If you’re feeling a bit more adventurous, try out the color wheel. Color theory follows some general rules, and depending on the color scheme you want to follow (such as triad, analogous, monochromatic, etc.) this wheel sets it up so that you just have to play around with the hands, and the colors that pop up will result in a color scheme that will work!

Makariri copy.png

Here’s a question for you: based on my original sample of the Makariri Shawl, which color scheme did I follow? Triad, analogous, or monochromatic?

How to Make a Stand-Out Impression for Collaborations

In the Facebook group, Transform Your Yarn, I give members a chance to get their questions about knitwear design answered, via “Catalyst Call” live-streams, or in a blog post that I write—both on a weekly basis. If you are not in the group, click here to join. If you do not have  Facebook, but have some questions that you would like answered, just send me an email!

I also have mentoring spots open as part of my Patreon membership. For $50 a month (in addition to benefits you get with the $10 membership), you will get monthly one-on-one personal coaching calls, and access to my e-course Swatch Studio, as well as future programs. There are only 5 spots, so contact me if you are interested in this mentoring opportunity!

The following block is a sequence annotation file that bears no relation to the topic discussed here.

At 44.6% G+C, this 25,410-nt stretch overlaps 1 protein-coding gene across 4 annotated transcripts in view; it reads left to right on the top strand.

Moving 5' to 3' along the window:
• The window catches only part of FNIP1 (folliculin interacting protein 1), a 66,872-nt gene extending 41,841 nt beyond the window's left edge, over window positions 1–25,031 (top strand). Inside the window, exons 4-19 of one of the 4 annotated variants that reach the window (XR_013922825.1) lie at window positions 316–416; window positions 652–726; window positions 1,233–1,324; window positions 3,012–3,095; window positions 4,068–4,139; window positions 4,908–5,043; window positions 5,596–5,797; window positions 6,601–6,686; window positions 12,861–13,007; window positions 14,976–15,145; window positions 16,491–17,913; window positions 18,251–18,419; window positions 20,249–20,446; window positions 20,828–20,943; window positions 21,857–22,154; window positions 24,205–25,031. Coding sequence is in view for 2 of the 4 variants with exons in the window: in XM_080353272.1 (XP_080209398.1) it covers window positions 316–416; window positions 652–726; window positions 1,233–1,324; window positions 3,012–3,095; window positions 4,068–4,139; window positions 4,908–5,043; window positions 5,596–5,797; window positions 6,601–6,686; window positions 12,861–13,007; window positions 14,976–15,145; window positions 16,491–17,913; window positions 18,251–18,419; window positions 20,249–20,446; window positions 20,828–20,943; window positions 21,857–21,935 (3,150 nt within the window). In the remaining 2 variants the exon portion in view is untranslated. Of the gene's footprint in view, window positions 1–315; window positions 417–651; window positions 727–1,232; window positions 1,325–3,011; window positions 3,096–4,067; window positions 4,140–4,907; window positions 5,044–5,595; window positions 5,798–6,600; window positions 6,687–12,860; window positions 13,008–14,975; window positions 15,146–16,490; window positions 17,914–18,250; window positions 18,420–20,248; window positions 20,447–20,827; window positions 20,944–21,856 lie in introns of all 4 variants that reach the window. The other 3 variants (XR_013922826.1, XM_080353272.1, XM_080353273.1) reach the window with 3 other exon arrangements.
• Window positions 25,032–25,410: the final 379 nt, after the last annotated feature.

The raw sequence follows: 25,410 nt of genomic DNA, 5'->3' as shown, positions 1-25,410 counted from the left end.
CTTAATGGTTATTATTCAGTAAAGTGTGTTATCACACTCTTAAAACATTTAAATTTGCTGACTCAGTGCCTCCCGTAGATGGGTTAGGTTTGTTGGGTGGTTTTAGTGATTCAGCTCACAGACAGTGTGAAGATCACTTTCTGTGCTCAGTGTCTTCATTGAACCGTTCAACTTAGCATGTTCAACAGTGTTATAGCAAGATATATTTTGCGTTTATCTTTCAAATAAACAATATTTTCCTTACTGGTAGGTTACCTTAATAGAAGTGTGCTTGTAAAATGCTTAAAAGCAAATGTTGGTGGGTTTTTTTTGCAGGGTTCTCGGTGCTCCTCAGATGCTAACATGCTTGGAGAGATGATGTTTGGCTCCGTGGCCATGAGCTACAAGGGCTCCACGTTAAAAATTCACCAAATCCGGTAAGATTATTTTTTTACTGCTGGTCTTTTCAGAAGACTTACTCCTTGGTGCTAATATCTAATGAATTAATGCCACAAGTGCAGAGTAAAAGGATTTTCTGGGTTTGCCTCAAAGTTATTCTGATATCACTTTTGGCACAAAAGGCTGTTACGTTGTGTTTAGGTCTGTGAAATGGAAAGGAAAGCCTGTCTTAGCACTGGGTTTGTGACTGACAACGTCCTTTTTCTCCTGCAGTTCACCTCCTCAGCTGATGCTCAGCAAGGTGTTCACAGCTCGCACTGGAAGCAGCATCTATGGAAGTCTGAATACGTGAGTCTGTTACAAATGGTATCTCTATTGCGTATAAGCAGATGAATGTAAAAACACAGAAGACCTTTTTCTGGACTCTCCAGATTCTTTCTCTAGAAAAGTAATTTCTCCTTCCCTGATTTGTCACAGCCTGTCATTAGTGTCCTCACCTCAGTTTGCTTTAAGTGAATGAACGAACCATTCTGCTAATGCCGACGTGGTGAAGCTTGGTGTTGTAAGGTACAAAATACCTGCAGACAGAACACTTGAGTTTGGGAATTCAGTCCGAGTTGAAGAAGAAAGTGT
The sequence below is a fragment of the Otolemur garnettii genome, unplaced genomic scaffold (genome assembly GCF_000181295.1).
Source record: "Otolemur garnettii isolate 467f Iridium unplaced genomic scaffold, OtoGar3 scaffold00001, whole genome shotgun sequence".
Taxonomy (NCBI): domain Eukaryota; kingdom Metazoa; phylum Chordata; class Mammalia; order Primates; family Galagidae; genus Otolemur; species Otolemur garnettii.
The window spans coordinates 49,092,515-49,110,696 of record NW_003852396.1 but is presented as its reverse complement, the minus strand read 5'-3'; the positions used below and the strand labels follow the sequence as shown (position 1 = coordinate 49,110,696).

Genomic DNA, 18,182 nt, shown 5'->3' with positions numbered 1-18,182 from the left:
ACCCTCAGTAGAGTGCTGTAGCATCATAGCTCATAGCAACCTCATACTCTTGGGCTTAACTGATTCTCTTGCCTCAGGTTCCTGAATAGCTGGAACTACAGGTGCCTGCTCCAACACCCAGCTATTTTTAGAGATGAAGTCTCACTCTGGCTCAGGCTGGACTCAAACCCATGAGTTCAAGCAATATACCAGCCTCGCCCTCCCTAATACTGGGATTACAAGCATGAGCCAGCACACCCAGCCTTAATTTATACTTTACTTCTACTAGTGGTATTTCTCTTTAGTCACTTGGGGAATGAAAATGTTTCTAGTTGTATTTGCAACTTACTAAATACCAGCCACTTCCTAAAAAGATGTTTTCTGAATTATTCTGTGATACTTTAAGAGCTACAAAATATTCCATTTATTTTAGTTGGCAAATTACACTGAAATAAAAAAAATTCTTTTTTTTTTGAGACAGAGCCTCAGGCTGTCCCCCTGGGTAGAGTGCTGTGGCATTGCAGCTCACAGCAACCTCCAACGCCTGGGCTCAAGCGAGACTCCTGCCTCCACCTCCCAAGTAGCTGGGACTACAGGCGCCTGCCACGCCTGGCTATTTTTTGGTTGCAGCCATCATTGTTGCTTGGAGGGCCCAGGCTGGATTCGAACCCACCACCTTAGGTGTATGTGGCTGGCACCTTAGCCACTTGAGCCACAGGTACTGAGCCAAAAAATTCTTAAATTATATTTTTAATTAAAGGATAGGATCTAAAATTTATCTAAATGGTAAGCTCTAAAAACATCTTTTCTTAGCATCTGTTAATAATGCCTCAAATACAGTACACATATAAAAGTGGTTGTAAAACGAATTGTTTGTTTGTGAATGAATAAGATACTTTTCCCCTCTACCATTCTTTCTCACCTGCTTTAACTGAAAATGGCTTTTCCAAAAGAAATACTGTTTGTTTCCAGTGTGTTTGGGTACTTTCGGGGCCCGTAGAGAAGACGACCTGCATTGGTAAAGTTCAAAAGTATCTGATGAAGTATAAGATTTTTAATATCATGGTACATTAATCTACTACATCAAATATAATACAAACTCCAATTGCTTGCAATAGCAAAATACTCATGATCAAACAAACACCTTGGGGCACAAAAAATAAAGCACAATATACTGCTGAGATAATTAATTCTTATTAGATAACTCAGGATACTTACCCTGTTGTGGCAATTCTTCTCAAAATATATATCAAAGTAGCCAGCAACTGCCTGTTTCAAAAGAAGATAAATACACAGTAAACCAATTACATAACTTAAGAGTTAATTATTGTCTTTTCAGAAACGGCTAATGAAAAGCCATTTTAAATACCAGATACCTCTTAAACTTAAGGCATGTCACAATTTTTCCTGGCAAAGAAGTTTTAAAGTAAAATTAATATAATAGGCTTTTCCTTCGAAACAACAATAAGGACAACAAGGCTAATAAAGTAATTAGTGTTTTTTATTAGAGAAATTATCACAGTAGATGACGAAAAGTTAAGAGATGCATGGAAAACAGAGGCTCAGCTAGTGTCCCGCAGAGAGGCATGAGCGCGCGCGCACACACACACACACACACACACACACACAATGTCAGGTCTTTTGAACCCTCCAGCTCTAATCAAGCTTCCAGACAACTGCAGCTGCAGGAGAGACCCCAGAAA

The topic for this week comes from Babs:

How do you approach indie dyers or yarn companies for business relationships?

I work a lot with indie dyers and yarn companies, for my designs. In fact, I can hardly remember the last design I worked on that was purely for fun and not in collaboration with anyone.

Actually, that’s not true. The last one was the Kakano hat made from YOTH yarns, but that’s been the first one in a loooooong time.

Honestly, I am the one who has been approached for collaborations, rather than the other way around. I think this gives me some unique insight since I can say what really impresses me and makes brands stand out. [Read more]

First, even if you do not know what to say or do, sending an email to ASK for yarn support, a collaboration or some other kind of relationship is so much better than doing nothing or waiting for people to come to you. What’s the worst that can happen? They say no?